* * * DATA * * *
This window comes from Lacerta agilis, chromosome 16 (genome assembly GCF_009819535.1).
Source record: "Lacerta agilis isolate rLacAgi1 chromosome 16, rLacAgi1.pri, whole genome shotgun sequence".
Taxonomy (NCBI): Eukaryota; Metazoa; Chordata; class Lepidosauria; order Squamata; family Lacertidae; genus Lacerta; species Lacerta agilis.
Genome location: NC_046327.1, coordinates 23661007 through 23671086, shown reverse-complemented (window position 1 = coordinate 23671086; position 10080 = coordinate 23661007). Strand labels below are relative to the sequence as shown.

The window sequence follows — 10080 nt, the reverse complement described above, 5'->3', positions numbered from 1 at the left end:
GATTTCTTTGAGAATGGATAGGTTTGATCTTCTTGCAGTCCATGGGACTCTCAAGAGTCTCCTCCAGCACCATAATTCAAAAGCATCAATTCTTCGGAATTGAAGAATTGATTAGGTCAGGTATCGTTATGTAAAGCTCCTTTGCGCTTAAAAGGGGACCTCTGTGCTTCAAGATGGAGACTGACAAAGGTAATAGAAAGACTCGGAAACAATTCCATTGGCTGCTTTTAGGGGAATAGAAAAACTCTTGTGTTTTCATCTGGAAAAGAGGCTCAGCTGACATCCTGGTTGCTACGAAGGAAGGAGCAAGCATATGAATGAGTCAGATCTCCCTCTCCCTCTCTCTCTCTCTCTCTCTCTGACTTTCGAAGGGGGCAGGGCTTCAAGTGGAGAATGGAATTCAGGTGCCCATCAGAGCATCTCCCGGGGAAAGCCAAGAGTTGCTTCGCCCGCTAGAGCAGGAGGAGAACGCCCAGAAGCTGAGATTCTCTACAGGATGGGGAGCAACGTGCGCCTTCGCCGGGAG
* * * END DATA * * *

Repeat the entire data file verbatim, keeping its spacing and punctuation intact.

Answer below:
This window comes from Lacerta agilis, chromosome 16 (genome assembly GCF_009819535.1).
Source record: "Lacerta agilis isolate rLacAgi1 chromosome 16, rLacAgi1.pri, whole genome shotgun sequence".
Taxonomy (NCBI): Eukaryota; Metazoa; Chordata; class Lepidosauria; order Squamata; family Lacertidae; genus Lacerta; species Lacerta agilis.
Genome location: NC_046327.1, coordinates 23661007 through 23671086, shown reverse-complemented (window position 1 = coordinate 23671086; position 10080 = coordinate 23661007). Strand labels below are relative to the sequence as shown.

The window sequence follows — 10080 nt, the reverse complement described above, 5'->3', positions numbered from 1 at the left end:
GATTTCTTTGAGAATGGATAGGTTTGATCTTCTTGCAGTCCATGGGACTCTCAAGAGTCTCCTCCAGCACCATAATTCAAAAGCATCAATTCTTCGGAATTGAAGAATTGATTAGGTCAGGTATCGTTATGTAAAGCTCCTTTGCGCTTAAAAGGGGACCTCTGTGCTTCAAGATGGAGACTGACAAAGGTAATAGAAAGACTCGGAAACAATTCCATTGGCTGCTTTTAGGGGAATAGAAAAACTCTTGTGTTTTCATCTGGAAAAGAGGCTCAGCTGACATCCTGGTTGCTACGAAGGAAGGAGCAAGCATATGAATGAGTCAGATCTCCCTCTCCCTCTCTCTCTCTCTCTCTCTCTGACTTTCGAAGGGGGCAGGGCTTCAAGTGGAGAATGGAATTCAGGTGCCCATCAGAGCATCTCCCGGGGAAAGCCAAGAGTTGCTTCGCCCGCTAGAGCAGGAGGAGAACGCCCAGAAGCTGAGATTCTCTACAGGATGGGGAGCAACGTGCGCCTTCGCCGGGAG